"Such was man in his original state, and such is man as we at present behold him. Is it possible for us to contemplate what he has already done without being impressed with a strong presentiment of the improvements he has yet to accomplish? There is no science that is not capable of additions; there is no art that may not be carried to a still higher perfection. If this be true of all other sciences, why not of morals? If this be true of all other arts, why not of social institution? The very conception of this as possible is in the highest degree encouraging. If we can still further demonstrate it to be a part of the natural and regular progress of mind, our confidence and our hopes will then be complete. This is the temper with which we ought to engage in the study of political truth. Let us look back, that we may profit by the experience of mankind; but let us not look back, as if the wisdom of our ancestors was such, as to leave no room for future improvement." -Godwin
FIRST EDITION of one of the most important political tracts of the 18th century.
“The Enquiry was, and remained, the work by which [Godwin] was best known. It was one of the earliest, the clearest, and most absolute theoretical expositions of socialist and anarchist doctrine. Godwin believed that the motives of all human action were subject to reason, that reason taught benevolence, and that therefore all rational creatures could live in harmony without laws and institutions. Believing in the perfectibility of man, he thought that our virtues and vices may be traced to the incidents which make the history of our lives, and if these incidents could be divested of every improper tendency, vice would be extirpated from the world” (Printing and the Mind of Man, 234).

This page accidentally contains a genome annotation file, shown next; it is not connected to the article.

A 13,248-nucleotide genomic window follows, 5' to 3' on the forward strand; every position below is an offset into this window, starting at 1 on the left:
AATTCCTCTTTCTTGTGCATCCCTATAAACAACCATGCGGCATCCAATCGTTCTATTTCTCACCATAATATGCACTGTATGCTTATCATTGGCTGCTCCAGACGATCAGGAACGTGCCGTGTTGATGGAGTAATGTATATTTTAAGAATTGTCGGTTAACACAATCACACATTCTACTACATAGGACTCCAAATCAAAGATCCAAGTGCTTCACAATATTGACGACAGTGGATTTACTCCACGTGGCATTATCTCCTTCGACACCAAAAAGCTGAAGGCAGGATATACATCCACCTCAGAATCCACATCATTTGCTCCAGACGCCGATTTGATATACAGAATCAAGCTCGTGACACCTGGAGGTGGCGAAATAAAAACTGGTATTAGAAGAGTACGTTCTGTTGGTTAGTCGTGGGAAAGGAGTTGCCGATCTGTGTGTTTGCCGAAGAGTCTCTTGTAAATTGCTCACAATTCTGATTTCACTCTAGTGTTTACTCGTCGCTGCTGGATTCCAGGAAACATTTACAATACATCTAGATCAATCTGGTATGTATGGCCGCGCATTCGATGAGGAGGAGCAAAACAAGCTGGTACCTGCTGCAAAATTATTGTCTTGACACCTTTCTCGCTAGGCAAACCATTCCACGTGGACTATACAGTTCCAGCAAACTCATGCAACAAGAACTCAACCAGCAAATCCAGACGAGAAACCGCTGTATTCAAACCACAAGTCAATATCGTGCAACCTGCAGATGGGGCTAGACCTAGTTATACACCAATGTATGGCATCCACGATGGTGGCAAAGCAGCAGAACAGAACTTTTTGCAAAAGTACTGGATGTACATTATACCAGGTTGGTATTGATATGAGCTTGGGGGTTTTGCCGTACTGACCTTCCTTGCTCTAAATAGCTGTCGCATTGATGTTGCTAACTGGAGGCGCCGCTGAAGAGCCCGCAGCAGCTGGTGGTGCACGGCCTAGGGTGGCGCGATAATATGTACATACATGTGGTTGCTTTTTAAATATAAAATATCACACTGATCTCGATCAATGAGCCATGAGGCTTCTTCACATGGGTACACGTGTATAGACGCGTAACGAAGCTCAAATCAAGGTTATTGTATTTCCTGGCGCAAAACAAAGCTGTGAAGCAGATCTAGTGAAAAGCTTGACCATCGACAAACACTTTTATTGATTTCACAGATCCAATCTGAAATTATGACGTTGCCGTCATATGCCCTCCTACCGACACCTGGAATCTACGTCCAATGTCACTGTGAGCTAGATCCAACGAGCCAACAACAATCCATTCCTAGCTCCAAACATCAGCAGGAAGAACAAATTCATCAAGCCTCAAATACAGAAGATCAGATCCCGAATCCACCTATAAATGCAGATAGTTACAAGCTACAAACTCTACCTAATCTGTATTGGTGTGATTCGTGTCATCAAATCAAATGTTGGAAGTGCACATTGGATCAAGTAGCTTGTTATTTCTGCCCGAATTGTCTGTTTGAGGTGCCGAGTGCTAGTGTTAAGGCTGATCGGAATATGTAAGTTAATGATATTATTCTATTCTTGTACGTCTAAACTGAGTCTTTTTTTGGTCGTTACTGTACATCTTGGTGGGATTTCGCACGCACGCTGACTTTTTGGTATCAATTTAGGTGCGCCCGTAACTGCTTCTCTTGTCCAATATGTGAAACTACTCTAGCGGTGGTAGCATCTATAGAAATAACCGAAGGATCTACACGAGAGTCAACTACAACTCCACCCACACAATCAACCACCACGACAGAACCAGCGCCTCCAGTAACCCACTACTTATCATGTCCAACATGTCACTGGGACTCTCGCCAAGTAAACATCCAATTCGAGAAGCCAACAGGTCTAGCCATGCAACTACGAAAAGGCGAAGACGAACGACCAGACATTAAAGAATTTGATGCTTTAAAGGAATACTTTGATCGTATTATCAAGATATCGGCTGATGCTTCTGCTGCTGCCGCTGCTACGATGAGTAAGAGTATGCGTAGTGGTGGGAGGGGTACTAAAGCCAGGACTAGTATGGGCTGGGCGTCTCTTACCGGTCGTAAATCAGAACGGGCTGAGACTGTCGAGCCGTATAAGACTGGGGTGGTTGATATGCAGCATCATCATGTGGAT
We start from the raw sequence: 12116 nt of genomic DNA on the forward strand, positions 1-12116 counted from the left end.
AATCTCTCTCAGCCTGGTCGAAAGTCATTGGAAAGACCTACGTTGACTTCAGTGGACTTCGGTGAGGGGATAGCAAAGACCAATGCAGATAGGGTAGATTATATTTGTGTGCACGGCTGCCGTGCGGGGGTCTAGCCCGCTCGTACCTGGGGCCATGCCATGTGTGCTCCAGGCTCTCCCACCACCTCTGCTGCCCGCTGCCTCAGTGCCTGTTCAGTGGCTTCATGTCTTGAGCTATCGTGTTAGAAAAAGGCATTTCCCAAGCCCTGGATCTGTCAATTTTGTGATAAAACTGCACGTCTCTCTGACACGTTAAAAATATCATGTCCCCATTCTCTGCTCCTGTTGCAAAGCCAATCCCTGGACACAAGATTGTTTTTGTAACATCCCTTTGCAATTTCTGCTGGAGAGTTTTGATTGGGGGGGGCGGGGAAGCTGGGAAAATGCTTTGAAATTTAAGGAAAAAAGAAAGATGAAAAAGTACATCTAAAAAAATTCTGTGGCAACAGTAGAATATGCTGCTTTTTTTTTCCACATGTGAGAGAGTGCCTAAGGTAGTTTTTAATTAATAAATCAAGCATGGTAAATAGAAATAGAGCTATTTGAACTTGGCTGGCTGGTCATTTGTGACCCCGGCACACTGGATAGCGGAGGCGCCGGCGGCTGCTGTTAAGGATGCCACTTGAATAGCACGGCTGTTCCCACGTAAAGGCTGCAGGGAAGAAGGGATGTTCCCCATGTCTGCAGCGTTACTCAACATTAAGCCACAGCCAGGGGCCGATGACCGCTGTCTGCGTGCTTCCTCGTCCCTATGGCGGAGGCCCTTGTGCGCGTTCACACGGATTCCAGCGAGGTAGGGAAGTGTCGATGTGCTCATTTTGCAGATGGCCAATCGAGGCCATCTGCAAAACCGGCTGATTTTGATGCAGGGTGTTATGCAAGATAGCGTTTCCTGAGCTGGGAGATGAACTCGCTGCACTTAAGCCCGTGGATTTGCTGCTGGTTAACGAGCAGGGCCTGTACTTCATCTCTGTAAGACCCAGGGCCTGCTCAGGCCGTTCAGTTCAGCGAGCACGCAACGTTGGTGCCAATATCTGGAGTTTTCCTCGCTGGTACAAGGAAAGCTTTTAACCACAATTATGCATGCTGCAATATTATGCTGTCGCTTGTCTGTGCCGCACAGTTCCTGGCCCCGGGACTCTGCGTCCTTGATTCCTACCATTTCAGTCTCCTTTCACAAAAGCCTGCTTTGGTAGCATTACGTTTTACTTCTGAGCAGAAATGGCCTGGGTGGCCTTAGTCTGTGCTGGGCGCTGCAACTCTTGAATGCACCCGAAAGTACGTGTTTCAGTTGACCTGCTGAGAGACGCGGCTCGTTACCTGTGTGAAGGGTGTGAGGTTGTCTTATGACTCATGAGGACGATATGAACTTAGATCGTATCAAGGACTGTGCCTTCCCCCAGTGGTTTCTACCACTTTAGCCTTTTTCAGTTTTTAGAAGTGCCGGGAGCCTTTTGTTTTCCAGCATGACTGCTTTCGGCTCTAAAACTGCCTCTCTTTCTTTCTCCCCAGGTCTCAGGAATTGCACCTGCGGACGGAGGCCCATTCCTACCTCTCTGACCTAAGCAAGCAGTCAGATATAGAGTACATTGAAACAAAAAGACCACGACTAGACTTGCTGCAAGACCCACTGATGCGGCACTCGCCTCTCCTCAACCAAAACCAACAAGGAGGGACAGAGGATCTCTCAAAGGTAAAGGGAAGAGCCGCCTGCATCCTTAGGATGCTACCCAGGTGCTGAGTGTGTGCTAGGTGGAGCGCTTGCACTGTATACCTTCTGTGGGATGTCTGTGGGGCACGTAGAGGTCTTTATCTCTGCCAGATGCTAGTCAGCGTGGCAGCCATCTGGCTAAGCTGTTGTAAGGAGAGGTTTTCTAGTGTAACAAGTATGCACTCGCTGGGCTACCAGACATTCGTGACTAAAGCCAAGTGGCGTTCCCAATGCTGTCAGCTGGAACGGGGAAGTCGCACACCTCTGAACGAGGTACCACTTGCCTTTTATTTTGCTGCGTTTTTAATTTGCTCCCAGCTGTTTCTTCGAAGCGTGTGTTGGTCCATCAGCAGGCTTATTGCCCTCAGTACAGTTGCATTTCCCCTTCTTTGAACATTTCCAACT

London: G.G.J. and J. Robinson, 1793. Quarto, early three-quarters vellum over marbled boards. Two volumes. Without half-titles. Internally clean, boards with minor wear. A very handsome copy in early vellum.
Price: $8,000 .